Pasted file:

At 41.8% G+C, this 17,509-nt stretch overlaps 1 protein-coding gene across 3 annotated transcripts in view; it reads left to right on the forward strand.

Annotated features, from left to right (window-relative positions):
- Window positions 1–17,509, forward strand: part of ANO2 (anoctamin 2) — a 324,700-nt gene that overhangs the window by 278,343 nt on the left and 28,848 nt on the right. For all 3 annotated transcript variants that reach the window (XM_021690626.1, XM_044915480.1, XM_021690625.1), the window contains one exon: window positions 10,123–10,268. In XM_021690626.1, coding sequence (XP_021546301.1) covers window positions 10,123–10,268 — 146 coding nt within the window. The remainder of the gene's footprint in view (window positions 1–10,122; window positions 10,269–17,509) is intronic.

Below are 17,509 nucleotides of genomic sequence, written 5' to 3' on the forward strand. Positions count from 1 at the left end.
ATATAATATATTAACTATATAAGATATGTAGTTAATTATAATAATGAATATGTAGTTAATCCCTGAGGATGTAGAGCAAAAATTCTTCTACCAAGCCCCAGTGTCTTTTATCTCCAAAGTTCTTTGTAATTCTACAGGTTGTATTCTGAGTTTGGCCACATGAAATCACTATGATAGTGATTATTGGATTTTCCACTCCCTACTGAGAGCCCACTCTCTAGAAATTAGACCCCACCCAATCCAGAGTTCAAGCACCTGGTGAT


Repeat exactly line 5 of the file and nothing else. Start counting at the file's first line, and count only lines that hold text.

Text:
ATATAATATATTAACTATATAAGATATGTAGTTAATTATAATAATGAATATGTAGTTAATCCCTGAGGATGTAGAGCAAAAATTCTTCTACCAAGCCCCAGTGTCTTTTATCTCCAAAGTTCTTTGTAATTCTACAGGTTGTATTCTGAGTTTGGCCACATGAAATCACTATGATAGTGATTATTGGATTTTCCACTCCCTACTGAGAGCCCACTCTCTAGAAATTAGACCCCACCCAATCCAGAGTTCAAGCACCTGGTGAT